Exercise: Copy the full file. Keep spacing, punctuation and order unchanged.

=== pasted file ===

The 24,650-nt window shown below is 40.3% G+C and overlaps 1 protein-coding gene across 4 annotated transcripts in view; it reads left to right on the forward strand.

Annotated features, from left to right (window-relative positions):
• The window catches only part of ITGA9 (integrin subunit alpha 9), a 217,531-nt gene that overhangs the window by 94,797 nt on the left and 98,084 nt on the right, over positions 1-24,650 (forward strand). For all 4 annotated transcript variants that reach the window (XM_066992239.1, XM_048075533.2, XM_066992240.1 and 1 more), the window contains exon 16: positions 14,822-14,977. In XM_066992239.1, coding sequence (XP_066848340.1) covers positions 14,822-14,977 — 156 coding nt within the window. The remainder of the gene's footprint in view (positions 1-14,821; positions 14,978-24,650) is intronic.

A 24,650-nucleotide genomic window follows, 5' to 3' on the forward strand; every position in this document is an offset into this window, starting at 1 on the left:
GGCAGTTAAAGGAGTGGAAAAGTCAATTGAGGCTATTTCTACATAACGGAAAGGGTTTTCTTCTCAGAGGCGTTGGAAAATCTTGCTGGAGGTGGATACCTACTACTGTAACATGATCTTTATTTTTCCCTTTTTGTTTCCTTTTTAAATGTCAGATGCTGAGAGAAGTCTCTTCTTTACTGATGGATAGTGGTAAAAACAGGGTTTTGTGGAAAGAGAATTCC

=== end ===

The 24,650-nt window shown below is 40.3% G+C and overlaps 1 protein-coding gene across 4 annotated transcripts in view; it reads left to right on the forward strand.

Annotated features, from left to right (window-relative positions):
• The window catches only part of ITGA9 (integrin subunit alpha 9), a 217,531-nt gene that overhangs the window by 94,797 nt on the left and 98,084 nt on the right, over positions 1-24,650 (forward strand). For all 4 annotated transcript variants that reach the window (XM_066992239.1, XM_048075533.2, XM_066992240.1 and 1 more), the window contains exon 16: positions 14,822-14,977. In XM_066992239.1, coding sequence (XP_066848340.1) covers positions 14,822-14,977 — 156 coding nt within the window. The remainder of the gene's footprint in view (positions 1-14,821; positions 14,978-24,650) is intronic.

A 24,650-nucleotide genomic window follows, 5' to 3' on the forward strand; every position in this document is an offset into this window, starting at 1 on the left:
GGCAGTTAAAGGAGTGGAAAAGTCAATTGAGGCTATTTCTACATAACGGAAAGGGTTTTCTTCTCAGAGGCGTTGGAAAATCTTGCTGGAGGTGGATACCTACTACTGTAACATGATCTTTATTTTTCCCTTTTTGTTTCCTTTTTAAATGTCAGATGCTGAGAGAAGTCTCTTCTTTACTGATGGATAGTGGTAAAAACAGGGTTTTGTGGAAAGAGAATTCC